Page images

Nothing, however, but what is mere matter of incidental criticism, with reference to the accomplishment of the great object of the statute. In case it is destined to fail, we are satisfied that no part of the discredit of the failure will be fairly attributable to any thing wrong, either in its principle or detail. But unfortunately this measure is one which, least of all, can exe

provided for manorial trespassers. In the trespass clause, the lords of manors have hitched in for themselves and their keepers a distinction, by way of privilege, altogether inexcusable. They made no pretence to any thing of the sort even under the late system of usurpation : much more is it in utter variance with that equality in the right of property, and of protection to property, which it is the peculiar object of the present measure to establish. By section thirty-five, the lord and his keeper are expressly excepted within their manor from the penalty which the act imposes upon every other trespasser in pursuit of game. The freeholder is left in this case to the old and nugatory remedy of an action only. Nothing can be more unjust. They are perhaps the only trespassers who can never by any possibility be trespassing in ignorance. Somehow or other the English Parliament does not usually appear to advantage in its legislation between landlord and tenant. We are not therefore surprised to see that it grasps at too much, and grasps too coarsely in the present instance. Landlord and tenant should have been allowed to settle their respective interests in game, as well as in other things, after their own way. In case the landlord kept the right of sporting in his own hands, they might agree to fix the penalties for encroachment on the landlord's right, by a scale of liquidated damages, ascending up to a forfeiture of the lease. The statutory fines, which are suspended over a tenant by section twelve, are far too unreasonable for a general provision. In whatever instance a landlord were insane enough to gratify a pique by enforcing them, he would sign the death-warrant of every head of game upon the farm, and at once throw the farmer back into the arms of the poacher. The extravagance of the fine becomes a flagrant injustice in the case of those tenants who, by the legal effect of their leases, had already a vested interest in the game upon their farms. This was the fact, wherever the landlord had omitted to reserve the exclusive right of sporting to himself. It happens that the English rule in this respect was more liberal to the tenant than that of either France or Scotland. By an arrêt of 1812, the court of Paris held that le bail d'un domaine' did not carry with it the right of sporting, unless it were expressly granted by the proprietor. So, by Scottish decisions of 1804 and 1808, it is a privilege, for the exercise of which a tenant must have the landlord's direct permission, and from the exercise of which over his farm he cannot exclude his landlord. The English law, on the contrary, gave the tenant the benefit of the presumption, where the lease was silent. It is true, that, under the late state of statutory restraints, the right thus bestowed upon the tenant, would be, in most cases, a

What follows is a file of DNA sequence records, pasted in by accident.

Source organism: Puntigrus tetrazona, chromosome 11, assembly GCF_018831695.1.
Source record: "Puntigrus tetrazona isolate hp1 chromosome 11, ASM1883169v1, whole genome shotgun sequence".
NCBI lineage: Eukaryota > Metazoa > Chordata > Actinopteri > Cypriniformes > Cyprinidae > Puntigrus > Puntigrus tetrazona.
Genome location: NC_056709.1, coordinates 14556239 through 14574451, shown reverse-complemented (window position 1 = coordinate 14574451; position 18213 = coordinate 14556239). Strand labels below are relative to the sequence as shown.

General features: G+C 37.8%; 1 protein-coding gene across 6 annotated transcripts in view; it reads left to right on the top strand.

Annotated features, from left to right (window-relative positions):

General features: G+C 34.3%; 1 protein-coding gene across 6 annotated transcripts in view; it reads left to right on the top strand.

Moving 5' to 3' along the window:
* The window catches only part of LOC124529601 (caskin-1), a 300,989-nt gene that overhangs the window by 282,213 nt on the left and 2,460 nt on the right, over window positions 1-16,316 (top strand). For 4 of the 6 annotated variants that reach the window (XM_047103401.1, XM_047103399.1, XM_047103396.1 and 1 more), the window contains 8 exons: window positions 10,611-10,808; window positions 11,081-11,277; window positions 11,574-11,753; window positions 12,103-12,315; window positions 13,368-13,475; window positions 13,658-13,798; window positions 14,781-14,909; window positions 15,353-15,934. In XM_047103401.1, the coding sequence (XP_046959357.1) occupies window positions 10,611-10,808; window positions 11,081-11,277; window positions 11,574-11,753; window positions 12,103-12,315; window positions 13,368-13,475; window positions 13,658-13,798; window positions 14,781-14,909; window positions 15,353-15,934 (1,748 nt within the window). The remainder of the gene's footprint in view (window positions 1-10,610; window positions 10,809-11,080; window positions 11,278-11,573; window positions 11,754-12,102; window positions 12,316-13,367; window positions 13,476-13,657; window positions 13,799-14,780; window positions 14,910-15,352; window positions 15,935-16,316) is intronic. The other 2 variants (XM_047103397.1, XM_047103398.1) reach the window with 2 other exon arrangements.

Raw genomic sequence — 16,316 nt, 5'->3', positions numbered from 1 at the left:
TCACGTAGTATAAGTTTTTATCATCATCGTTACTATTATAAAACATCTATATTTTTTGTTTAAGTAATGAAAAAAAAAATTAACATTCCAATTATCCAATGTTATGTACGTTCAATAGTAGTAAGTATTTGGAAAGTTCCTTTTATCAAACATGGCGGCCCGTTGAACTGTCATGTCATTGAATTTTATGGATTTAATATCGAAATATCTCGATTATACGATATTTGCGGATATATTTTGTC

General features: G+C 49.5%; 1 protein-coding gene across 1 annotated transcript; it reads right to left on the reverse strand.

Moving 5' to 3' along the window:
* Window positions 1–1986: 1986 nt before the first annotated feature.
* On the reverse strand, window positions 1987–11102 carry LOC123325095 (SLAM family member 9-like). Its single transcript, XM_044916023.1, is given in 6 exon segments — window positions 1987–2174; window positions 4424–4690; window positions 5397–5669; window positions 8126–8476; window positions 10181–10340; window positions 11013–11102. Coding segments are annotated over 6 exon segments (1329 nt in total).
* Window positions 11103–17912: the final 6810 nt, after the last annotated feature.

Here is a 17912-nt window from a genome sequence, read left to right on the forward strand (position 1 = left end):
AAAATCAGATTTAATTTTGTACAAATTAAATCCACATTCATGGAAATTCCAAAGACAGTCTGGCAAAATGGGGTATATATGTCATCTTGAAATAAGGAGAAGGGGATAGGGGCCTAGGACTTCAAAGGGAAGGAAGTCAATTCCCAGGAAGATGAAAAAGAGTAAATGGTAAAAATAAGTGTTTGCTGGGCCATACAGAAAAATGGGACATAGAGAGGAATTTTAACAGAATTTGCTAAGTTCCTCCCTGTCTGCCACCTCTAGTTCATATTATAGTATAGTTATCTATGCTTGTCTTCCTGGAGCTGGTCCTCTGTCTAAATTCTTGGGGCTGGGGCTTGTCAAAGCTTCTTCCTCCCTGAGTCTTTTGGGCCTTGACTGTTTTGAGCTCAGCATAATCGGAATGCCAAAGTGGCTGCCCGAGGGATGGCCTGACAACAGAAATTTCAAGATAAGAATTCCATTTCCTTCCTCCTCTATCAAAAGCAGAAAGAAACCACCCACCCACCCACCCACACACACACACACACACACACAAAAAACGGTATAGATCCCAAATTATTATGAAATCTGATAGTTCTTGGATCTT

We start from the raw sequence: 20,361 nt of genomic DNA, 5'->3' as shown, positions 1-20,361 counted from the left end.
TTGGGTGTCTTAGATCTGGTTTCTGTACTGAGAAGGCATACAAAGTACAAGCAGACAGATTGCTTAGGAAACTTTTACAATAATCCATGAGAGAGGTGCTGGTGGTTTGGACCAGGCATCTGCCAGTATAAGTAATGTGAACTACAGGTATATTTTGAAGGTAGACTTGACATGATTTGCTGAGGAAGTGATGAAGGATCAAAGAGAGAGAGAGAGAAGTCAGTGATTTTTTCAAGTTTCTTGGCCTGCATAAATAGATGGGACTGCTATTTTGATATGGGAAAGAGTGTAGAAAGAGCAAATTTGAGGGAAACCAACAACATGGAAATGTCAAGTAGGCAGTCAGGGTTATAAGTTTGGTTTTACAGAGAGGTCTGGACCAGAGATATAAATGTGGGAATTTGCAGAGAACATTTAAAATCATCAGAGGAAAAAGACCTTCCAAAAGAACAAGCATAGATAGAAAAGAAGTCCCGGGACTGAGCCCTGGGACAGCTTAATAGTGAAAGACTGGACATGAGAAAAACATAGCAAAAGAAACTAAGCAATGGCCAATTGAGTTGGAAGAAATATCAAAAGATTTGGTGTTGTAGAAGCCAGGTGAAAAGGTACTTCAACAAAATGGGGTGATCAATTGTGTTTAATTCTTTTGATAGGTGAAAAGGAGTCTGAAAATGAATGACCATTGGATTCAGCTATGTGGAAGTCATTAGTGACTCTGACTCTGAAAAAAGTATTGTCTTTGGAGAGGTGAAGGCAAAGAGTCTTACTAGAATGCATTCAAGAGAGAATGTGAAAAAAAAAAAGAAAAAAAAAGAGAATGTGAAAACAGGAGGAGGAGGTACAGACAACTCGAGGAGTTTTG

cute itself. It is dependent for its success on the aid of many of those who have received it with a bitterness and distrust which may seem to prognosticate its fate. Unless the great game proprietors can be prevailed on to make some apparent sacrifice (for the sacrifice would be apparent only), and can be induced to relinquish so much of their exclusive prejudices and amusements as may be necessary, in order to bring to market a sufficient supply of unpoached game on reasonable terms, their shortsightedness and selfishness will be mainly answerable for the disappointment of our hopes. It will be no satisfaction to us, we most honestly assure them, to think that the worst consequences of this failure they or their descendants will have principally to bear.

Two causes have combined to keep the principle, that property in game arises ratione soli, too much in the background in